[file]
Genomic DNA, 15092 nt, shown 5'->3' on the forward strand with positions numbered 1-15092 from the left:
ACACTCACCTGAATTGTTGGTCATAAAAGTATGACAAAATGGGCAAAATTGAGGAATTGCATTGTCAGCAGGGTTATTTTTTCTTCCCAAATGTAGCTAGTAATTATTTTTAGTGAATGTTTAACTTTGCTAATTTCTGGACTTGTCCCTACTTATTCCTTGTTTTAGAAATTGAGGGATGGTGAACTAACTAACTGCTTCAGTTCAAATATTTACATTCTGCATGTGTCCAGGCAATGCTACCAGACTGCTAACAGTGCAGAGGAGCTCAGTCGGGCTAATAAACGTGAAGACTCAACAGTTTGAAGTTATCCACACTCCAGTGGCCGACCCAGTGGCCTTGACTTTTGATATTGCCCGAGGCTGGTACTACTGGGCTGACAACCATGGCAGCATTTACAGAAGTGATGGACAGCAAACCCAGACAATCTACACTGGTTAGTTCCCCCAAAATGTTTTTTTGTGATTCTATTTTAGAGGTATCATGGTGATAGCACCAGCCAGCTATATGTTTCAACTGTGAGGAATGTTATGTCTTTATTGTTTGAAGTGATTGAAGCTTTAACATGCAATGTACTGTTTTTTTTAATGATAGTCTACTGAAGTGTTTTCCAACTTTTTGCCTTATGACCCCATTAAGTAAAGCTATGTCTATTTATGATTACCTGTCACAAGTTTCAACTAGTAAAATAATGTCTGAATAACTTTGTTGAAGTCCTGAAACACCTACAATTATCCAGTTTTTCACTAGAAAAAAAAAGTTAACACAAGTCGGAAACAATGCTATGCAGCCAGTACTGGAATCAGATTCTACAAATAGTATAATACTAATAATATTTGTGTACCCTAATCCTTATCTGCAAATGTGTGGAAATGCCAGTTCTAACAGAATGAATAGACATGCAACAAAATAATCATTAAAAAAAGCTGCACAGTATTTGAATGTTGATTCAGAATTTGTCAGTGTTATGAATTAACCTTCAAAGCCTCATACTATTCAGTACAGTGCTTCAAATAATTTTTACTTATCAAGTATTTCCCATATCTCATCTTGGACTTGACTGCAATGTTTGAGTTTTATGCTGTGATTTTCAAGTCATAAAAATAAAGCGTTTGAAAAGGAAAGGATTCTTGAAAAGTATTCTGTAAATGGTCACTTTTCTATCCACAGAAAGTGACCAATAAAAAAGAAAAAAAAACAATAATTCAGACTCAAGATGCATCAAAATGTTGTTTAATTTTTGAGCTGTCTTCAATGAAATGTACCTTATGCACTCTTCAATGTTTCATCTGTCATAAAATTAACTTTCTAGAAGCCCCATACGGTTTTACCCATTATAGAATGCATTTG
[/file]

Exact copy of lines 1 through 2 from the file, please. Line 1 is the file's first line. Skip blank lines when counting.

Genomic DNA, 15092 nt, shown 5'->3' on the forward strand with positions numbered 1-15092 from the left:
ACACTCACCTGAATTGTTGGTCATAAAAGTATGACAAAATGGGCAAAATTGAGGAATTGCATTGTCAGCAGGGTTATTTTTTCTTCCCAAATGTAGCTAGTAATTATTTTTAGTGAATGTTTAACTTTGCTAATTTCTGGACTTGTCCCTACTTATTCCTTGTTTTAGAAATTGAGGGATGGTGAACTAACTAACTGCTTCAGTTCAAATATTTACATTCTGCATGTGTCCAGGCAATGCTACCAGACTGCTAACAGTGCAGAGGAGCTCAGTCGGGCTAATAAACGTGAAGACTCAACAGTTTGAAGTTATCCACACTCCAGTGGCCGACCCAGTGGCCTTGACTTTTGATATTGCCCGAGGCTGGTACTACTGGGCTGACAACCATGGCAGCATTTACAGAAGTGATGGACAGCAAACCCAGACAATCTACACTGGTTAGTTCCCCCAAAATGTTTTTTTGTGATTCTATTTTAGAGGTATCATGGTGATAGCACCAGCCAGCTATATGTTTCAACTGTGAGGAATGTTATGTCTTTATTGTTTGAAGTGATTGAAGCTTTAACATGCAATGTACTGTTTTTTTTAATGATAGTCTACTGAAGTGTTTTCCAACTTTTTGCCTTATGACCCCATTAAGTAAAGCTATGTCTATTTATGATTACCTGTCACAAGTTTCAACTAGTAAAATAATGTCTGAATAACTTTGTTGAAGTCCTGAAACACCTACAATTATCCAGTTTTTCACTAGAAAAAAAAAGTTAACACAAGTCGGAAACAATGCTATGCAGCCAGTACTGGAATCAGATTCTACAAATAGTATAATACTAATAATATTTGTGTACCCTAATCCTTATCTGCAAATGTGTGGAAATGCCAGTTCTAACAGAATGAATAGACATGCAACAAAATAATCATTAAAAAAAGCTGCACAGTATTTGAATGTTGATTCAGAATTTGTCAGTGTTATGAATTAACCTTCAAAGCCTCATACTATTCAGTACAGTGCTTCAAATAATTTTTACTTATCAAGTATTTCCCATATCTCATCTTGGACTTGACTGCAATGTTTGAGTTTTATGCTGTGATTTTCAAGTCATAAAAATAAAGCGTTTGAAAAGGAAAGGATTCTTGAAAAGTATTCTGTAAATGGTCACTTTTCTATCCACAGAAAGTGACCAATAAAAAAGAAAAAAAAACAATAATTCAGACTCAAGATGCATCAAAATGTTGTTTAATTTTTGAGCTGTCTTCAATGAAATGTACCTTATGCACTCTTCAATGTTTCATCTGTCATAAAATTAACTTTCTAGAAGCCCCATACGGTTTTACCCATTATAGAATGCATTTG